Ice accretion on vessels and offshore structures is a serious operational hazard. Heavy ice accumulation on vessel's deck can influence the stability and potentially capsize smaller vessels. It also creates unsafe operational conditions on vessel and offshore platform decks. Accurate estimation of loads due to ice accretion is thus necessary. This paper presents a state-of- the-art review of existing literature related to ice accretion on vessels and offshore structures. Existing reports for field measurements of icing are reviewed. Model scale experiments to simulate the ice accretion are also reviewed. Various numerical methods and approaches for ice accretion prediction are critically reviewed. The review covers some key factors of the icing process such as spray flux and heat transfer models.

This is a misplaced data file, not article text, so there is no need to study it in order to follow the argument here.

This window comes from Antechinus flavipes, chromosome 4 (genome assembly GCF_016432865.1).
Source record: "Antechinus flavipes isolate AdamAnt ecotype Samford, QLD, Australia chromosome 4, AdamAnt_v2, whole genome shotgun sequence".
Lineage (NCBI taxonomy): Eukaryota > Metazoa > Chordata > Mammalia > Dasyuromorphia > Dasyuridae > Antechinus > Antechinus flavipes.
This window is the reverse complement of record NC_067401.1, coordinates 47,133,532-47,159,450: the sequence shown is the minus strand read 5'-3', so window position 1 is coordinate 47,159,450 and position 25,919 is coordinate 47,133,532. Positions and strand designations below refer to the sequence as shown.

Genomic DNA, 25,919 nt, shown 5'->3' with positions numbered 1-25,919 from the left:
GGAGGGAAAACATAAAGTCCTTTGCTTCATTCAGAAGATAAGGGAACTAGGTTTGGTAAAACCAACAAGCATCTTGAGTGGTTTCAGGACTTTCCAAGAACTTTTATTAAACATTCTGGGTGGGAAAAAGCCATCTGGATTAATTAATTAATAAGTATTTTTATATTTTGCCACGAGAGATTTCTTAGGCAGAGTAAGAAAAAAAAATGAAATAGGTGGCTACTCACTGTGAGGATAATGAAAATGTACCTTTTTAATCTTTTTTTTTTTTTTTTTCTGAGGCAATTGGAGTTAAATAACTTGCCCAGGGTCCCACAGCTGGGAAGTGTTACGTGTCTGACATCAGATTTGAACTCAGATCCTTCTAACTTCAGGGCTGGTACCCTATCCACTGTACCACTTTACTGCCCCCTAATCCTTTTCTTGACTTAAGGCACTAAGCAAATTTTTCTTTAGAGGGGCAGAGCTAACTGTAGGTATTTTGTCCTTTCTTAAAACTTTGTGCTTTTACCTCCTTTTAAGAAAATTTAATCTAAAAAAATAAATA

There are few international codes and standards available that require the ice-going ships to have adequate intact stability, taking into consideration a prescribed level of icing on exposed weather decks, gangways, and projected lateral areas of the superstructure. The codes were developed based on the limited population of ships and ship types and were focused on specific geographic regions. In fact, there is little agreement among the codes. Moreover, the formulae rely mostly on data collected for smaller vessels, and extrapolation to the larger vessels used in oil and gas operations are questionable. The paper gives a brief review of the international codes and critiques the inadequate standard for ice accretion calculation for various types and sizes of vessels. The paper concludes by discussing some aspects of improved ice accretion prediction models that may be particularly relevant for larger vessels and offshore structures.

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